Dr Simone Marsilio (Università Vita-Salute San Raffaele) - Presenting Author
Dr Théo Delemazure (Université Paris Dauphine)

During the days preceding the 2022 Italian elections, an online survey has been held to test alternative voting methods for the first time in Italy, on a representative sample (n=1000) of Italian voters. Beyond having to select one preferred party, the participants were given the possibility of approving, ranking, or evaluating as many parties as they wanted. When voters provide more political information, some consequences in terms of election results can be found in the literature such as penalizing polarizing candidates and favoring candidate types like consensual, centrist, small, or similarly oriented. Contrary to the expectations, our findings show that the final ranking of Italian parties – especially the first three positions – do not differ much under alternative voting methods compared to the official ones. First, the far-right party Fratelli d’Italia (FdI) is not polarizing as it wins under every rule. Second, the loss of votes by Lega is mostly due to the fact that it acts as a clone of FdI. Third, there does not seem to be a party – either consensual, centrist, or small – that is clearly favored by alternative rules, with potentially the exception of Impegno Civico. Fourth, based on the matrix of parties that were approved together under approval voting, the center-right coalition could be said to be more cohesive than the center-left one, with many Partito Democratico (PD) supporters not co-approving other parties from their coalition. Fifth, based on t-distributed stochastic neighbor embedding, the maximum relative distance can be found between Movimento 5 Stelle and FdI, instead of FdI and PD, whose electoral campaign was focused against the former. In conclusion, these results show that the study of alternative voting methods could be extremely insightful when applied to real elections, in relation to both parties’ categorization and voters' behavior.

The right to vote: Is there acceptance in Germany to adaptation?

Ms Madeleine Siegel (DeZIM-Institute) - Presenting Author

The right to vote is one of the most important forms of political participation. It represents an essential means to communicate interests within the population to the political system which otherwise would not or rarely been taken into account in political decisions. In Germany, this political right is directly intertwined with German citizenship. As a result, about 8 million inhabitants with foreign citizenship are not obliged to vote in federal elections.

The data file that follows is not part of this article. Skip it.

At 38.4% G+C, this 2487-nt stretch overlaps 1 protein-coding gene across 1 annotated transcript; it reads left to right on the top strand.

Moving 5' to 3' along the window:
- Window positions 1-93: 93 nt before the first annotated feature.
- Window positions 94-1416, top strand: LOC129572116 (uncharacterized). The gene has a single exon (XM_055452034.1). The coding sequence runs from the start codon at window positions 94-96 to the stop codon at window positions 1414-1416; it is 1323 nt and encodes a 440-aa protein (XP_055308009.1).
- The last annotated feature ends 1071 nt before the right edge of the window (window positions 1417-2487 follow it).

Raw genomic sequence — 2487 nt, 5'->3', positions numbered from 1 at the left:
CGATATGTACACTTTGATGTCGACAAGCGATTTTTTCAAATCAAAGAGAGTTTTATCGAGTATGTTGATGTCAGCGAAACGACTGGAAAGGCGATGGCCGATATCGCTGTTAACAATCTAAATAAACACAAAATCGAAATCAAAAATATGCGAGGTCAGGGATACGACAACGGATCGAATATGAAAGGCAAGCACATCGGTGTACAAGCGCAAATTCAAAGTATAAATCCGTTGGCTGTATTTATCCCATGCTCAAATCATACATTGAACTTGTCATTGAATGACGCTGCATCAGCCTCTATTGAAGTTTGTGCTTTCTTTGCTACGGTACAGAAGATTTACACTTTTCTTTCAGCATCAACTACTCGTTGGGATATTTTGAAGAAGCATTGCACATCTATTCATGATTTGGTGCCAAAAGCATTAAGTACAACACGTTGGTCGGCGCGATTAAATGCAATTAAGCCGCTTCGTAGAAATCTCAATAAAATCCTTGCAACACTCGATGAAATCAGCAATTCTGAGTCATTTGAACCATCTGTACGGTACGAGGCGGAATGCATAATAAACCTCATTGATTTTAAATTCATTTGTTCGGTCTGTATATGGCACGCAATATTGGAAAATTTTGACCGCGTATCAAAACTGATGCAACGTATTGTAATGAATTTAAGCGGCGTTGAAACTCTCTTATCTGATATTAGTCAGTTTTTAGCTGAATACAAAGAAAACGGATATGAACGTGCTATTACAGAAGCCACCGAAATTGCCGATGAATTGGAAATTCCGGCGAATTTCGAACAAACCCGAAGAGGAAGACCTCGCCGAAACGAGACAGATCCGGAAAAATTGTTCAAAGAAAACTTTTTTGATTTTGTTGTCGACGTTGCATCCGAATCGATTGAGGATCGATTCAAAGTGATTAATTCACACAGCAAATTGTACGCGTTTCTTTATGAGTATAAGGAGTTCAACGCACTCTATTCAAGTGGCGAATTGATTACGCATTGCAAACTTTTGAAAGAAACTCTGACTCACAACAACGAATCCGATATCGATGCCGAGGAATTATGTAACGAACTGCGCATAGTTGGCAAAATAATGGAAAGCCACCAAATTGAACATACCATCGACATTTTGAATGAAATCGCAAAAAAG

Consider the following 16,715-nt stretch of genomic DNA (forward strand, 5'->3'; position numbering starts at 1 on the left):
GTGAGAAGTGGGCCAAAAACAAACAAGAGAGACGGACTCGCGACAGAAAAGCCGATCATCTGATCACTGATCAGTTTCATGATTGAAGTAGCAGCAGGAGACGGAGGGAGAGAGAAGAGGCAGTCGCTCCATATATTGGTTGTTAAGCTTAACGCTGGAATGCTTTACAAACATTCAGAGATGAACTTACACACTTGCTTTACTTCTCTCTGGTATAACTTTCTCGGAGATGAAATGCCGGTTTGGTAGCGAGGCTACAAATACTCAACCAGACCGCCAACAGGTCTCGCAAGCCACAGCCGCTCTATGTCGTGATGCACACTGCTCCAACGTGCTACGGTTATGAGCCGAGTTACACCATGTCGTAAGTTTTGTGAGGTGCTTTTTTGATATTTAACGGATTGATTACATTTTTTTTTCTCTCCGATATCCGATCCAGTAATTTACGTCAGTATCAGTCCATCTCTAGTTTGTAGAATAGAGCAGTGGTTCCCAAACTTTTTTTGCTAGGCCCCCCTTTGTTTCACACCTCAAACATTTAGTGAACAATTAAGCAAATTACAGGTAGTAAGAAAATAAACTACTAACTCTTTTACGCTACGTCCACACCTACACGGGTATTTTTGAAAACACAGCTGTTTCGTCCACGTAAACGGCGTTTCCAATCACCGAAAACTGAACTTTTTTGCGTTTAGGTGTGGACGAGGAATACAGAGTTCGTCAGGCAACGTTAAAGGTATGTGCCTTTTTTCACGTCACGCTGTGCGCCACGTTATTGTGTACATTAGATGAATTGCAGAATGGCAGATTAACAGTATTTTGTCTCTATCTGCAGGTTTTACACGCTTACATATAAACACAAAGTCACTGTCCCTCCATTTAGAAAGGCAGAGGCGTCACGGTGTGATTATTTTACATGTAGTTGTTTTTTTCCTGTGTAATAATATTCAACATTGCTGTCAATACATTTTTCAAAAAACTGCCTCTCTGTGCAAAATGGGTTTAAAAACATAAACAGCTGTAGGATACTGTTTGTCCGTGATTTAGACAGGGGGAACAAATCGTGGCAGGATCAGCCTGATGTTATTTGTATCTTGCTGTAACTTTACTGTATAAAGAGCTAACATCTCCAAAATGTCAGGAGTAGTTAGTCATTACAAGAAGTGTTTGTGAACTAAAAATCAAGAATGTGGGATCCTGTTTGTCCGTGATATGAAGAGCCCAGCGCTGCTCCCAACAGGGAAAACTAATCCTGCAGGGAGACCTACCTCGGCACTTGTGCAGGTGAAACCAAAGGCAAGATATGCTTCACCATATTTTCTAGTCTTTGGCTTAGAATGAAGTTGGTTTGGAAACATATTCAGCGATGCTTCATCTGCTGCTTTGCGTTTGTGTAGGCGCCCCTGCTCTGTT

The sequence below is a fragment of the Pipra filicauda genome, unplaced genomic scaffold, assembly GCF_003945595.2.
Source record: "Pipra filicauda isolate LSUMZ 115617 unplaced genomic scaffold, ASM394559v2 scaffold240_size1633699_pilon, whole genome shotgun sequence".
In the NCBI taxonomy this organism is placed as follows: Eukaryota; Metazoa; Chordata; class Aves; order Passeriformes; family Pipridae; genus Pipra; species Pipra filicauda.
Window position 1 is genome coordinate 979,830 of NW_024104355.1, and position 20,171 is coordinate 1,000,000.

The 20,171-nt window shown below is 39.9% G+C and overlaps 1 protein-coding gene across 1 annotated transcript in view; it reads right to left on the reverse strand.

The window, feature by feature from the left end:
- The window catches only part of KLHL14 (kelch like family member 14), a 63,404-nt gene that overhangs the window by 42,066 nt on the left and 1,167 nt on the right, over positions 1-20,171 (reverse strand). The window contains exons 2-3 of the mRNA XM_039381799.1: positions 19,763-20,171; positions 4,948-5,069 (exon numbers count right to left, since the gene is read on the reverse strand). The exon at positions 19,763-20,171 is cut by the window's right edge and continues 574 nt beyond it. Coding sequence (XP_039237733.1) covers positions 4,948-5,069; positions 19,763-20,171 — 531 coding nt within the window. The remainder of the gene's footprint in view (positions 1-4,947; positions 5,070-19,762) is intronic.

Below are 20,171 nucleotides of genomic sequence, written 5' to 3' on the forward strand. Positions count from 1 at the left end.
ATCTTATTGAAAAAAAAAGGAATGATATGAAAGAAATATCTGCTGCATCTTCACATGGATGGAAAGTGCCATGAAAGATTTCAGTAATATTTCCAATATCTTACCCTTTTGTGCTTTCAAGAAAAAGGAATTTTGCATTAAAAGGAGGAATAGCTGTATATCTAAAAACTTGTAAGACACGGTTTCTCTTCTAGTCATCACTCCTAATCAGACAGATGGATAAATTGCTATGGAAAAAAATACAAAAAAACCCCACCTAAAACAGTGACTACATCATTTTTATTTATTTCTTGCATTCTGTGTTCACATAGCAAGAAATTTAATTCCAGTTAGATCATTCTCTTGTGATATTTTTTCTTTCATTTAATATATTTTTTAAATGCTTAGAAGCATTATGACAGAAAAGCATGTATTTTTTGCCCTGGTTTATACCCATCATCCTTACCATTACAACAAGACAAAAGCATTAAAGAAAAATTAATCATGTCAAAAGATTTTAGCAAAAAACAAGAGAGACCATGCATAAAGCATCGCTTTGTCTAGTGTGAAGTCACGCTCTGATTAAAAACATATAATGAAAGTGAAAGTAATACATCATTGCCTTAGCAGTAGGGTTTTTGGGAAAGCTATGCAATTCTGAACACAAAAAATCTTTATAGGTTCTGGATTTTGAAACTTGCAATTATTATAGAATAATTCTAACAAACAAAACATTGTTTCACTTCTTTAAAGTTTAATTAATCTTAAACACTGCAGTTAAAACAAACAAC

German citizenship is automatically given to people with German descendancy, partly to those born in Germany and can otherwise only be obtained via a lengthy application process. Just recently, the topic has reappeared in the public debate and been put on the agenda by the current interior minister aiming at facilitating access to German citizenship, and simultaneously permitting more people to use their right to vote.
I would like to approach the topic from a different point of perspective by raising the question whether the adaptation of the right to vote would be accepted by the German population, which would mean a sounder foundation for politicians to decide on that matter. For that, a self developed vignette study with different scenarios - by combining varying citizenship forms, intensity of political interest, lengths of stay and other characteristics – is applied to a randomly drawn sample of German inhabitants (DeZIM.panel). Additionally, after each scenario the respondents are asked whether they think voting in federal elections would be justified. On the basis of the DeZIM.panel – an online access panel of the German residential population oversampling migrants – the vignette analyses shall answer the question whether the German population agreed if the right to vote would be adapted, in general, and in what form(s), in particular.